Meta Platforms (Facebook & Instagram) Caught Lying About The Number of Real Users To Advertisers

Courts Rule They Can Be Sued for Misrepresentation (a.k.a. Fraud)

Authors:
•  SCARS Editorial Team – Society of Citizens Against Relationship Scams Inc.
•  By Jonathan Stempel, Reuters

About This Article

The 9th U.S. Circuit Court of Appeals ruled in a 2-1 decision that Meta Platforms, owner of Facebook and Instagram, must face a class-action lawsuit filed by advertisers. The lawsuit alleges Meta overcharged advertisers by fraudulently inflating the potential reach of their ads, using metrics based on social media accounts rather than actual people, leading to potential viewer overestimations of up to 400%.

While the court allowed advertisers to sue for damages as a group, it decertified a separate class seeking injunctive relief. Advertisers estimate Meta may owe over $7 billion in damages. Meta, with ads generating most of its revenue, has yet to comment.

The lawsuit, covering millions of individuals and businesses since August 2014, claims Meta’s senior executives knew about inflated metrics but concealed the information. Circuit Judge Sidney Thomas wrote for the majority, emphasizing Meta’s alleged misrepresentation.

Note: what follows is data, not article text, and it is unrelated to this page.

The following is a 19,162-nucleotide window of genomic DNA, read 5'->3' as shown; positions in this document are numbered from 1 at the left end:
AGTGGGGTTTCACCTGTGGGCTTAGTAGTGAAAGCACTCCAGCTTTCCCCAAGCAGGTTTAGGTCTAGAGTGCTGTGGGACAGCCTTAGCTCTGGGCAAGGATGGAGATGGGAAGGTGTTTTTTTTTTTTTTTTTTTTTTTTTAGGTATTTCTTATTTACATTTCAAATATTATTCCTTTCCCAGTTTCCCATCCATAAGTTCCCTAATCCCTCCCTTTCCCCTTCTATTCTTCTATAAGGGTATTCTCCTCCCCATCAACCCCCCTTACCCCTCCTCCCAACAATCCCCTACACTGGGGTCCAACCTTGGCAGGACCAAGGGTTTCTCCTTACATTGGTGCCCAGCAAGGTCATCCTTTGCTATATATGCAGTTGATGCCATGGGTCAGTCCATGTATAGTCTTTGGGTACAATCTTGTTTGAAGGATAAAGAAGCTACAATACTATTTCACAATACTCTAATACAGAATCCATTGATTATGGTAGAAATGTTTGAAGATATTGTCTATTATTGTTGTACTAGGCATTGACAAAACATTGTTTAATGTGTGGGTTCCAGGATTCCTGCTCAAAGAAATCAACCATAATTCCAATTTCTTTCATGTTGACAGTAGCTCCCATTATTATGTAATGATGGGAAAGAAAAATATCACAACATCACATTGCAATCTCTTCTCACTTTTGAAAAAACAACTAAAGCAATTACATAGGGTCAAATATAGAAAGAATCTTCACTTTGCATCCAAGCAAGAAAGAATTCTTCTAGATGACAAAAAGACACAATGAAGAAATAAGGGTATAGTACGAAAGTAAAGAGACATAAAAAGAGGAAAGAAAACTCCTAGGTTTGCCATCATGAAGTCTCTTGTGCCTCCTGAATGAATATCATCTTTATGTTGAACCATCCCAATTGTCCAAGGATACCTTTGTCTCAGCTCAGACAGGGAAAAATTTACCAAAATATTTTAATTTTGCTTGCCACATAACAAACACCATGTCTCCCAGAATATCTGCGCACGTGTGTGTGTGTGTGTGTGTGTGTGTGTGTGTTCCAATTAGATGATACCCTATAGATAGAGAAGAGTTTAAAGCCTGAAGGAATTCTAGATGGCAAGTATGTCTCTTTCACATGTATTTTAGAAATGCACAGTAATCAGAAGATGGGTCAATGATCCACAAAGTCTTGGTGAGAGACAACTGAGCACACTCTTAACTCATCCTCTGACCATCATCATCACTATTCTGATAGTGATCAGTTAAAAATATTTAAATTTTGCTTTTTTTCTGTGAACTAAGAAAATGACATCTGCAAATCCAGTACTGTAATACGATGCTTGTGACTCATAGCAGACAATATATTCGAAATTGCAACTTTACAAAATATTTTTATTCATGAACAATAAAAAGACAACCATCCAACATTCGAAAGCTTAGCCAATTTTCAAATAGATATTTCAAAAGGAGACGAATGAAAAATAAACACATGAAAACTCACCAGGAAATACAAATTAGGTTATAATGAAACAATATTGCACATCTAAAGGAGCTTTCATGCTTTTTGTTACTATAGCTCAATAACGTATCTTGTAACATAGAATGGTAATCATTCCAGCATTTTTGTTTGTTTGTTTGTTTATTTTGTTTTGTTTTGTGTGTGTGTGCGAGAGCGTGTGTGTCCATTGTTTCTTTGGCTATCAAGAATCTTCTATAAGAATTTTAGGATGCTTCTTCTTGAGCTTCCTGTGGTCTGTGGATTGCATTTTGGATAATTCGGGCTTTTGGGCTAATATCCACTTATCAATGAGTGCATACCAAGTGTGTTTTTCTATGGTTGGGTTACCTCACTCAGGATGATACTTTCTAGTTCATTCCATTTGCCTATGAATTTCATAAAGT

Meta Platforms (Facebook & Instagram) Caught Lying About The Number of Real Users To Advertisers 2024

Meta Platforms (Facebook & Instagram) will Face Advertisers’ Class Action Lawsuit, US Appeals Court rules!

The 9th U.S. Circuit Court of Appeals in San Francisco delivered a divided ruling that Meta Platforms, the parent company of Facebook and Instagram, must face a class-action lawsuit filed by advertisers over knowingly misreporting the actual number of real users on their platforms.

The lawsuit alleges that Meta overcharged advertisers by fraudulently inflating the potential reach of their ads. Advertisers claim that Meta’s metric for measuring potential reach counted social media accounts rather than actual individuals, leading to an overestimation of potential viewers by up to 400%. The court’s decision allows advertisers to sue for damages as a group but decertifies a separate class seeking injunctive relief. The dissenting judge would have decertified both classes.